NCPA - National Center for Policy Analysis


May 30, 2008

The world's greatest moral challenge, as judged by its capacity to inflict human tragedy, is not global warming; rather, it is global poverty, says columnist Robert J. Samuelson, writing in the Washington Post.

For example:

  • Of the roughly 6 billion people of the planet, perhaps 2.5 billion survived on $2 a day or less in 2004, says the World Bank.
  • By 2050, the world may have 3 billion more people, many of whom will be similarly impoverished.

The solution to being poor is economic growth, says Samuelson.  Recently, the 21-member Commission on Growth and Development conducted a study and found that since 1950, 13 economies have grown at an average annual rate of 7 percent for at least 25 years.  The panel identified five common elements of success:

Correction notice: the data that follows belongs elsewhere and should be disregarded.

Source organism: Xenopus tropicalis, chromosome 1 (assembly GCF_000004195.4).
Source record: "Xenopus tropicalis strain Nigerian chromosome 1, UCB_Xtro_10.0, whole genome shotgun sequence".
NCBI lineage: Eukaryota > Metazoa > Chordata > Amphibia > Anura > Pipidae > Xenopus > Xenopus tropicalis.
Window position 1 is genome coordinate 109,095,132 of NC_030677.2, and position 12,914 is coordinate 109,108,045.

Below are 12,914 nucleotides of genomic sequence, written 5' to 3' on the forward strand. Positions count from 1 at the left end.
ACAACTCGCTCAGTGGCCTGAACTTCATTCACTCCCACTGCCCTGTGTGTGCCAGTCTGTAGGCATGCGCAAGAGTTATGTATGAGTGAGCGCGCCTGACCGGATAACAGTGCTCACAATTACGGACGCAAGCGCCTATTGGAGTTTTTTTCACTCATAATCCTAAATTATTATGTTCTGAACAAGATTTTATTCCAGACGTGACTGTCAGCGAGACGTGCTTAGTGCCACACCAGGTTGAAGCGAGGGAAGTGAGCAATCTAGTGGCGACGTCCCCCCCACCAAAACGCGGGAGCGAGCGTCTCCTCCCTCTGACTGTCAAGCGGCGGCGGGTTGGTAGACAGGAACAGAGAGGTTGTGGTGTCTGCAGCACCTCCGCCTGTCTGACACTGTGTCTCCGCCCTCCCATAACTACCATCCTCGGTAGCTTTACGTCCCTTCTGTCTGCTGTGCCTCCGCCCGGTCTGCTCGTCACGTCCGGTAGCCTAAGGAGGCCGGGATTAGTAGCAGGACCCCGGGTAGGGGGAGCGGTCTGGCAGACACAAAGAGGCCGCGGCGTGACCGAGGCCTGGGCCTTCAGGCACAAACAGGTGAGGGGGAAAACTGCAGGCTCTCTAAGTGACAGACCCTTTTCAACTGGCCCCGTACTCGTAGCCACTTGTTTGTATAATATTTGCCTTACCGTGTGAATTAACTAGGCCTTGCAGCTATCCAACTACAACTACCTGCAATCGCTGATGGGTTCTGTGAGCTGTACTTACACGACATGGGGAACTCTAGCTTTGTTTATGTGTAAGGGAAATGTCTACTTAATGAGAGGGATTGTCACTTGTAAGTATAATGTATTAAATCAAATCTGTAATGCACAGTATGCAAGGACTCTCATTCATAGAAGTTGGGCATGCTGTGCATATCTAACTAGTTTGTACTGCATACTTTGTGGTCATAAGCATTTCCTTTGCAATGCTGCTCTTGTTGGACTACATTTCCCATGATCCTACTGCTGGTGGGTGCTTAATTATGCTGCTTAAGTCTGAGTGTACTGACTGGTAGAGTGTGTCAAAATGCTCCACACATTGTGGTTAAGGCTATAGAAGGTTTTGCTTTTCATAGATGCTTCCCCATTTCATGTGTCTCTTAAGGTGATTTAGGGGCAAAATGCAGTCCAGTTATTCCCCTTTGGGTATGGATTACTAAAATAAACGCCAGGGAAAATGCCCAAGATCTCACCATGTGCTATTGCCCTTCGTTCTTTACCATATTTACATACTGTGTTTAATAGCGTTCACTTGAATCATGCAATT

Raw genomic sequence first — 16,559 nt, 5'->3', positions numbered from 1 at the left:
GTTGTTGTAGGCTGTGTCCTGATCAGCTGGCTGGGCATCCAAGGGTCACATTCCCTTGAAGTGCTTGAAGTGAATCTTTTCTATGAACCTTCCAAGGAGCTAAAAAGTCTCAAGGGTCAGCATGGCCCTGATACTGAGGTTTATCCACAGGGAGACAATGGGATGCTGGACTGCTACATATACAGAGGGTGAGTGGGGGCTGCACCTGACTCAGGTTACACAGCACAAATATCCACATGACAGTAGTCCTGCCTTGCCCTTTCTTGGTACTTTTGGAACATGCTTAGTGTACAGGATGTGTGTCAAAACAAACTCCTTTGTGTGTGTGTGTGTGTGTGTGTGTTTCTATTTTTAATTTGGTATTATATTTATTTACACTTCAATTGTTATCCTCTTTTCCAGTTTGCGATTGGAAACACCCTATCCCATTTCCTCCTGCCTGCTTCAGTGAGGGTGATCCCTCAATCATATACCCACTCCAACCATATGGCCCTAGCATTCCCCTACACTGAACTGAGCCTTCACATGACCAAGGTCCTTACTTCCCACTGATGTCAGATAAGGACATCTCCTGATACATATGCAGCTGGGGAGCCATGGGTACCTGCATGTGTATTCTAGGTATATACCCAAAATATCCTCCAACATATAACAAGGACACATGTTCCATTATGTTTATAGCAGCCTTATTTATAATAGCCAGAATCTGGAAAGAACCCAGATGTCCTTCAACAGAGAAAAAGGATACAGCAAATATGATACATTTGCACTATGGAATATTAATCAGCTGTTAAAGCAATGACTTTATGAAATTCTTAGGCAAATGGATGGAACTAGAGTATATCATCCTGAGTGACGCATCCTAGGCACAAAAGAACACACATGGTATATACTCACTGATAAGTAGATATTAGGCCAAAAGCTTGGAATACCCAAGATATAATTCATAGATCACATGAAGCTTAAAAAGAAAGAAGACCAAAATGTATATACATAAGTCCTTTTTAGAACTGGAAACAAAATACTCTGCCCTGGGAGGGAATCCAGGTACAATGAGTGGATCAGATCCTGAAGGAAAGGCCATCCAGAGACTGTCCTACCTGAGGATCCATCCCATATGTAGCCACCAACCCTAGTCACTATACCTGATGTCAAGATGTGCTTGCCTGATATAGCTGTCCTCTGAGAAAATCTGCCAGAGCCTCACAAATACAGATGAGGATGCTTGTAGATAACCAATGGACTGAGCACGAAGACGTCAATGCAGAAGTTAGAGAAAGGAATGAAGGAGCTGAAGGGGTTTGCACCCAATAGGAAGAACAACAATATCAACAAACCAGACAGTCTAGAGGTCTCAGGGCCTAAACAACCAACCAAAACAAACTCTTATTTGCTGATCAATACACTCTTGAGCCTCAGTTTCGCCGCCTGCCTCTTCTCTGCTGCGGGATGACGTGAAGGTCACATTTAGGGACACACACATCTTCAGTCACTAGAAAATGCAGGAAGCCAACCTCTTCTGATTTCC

• Openness to global trade and, usually, an eagerness to attract foreign investment.
  • Political stability and "capable" governments "committed" to economic growth, though not necessarily democracy (China, South Korea, and Indonesia all grew with authoritarian regimes).
  • High rates of saving and investment, usually at least 25 percent of national income.
  • Economic stability, keeping government budgets and inflation under control, and avoiding a broad collapse in production.
  • A willingness to "let markets allocates resources," meaning that governments did not try to run industry.

Source: Robert J. Samuelson, "Rx for Global Poverty," Washington Post, May 28, 2008.


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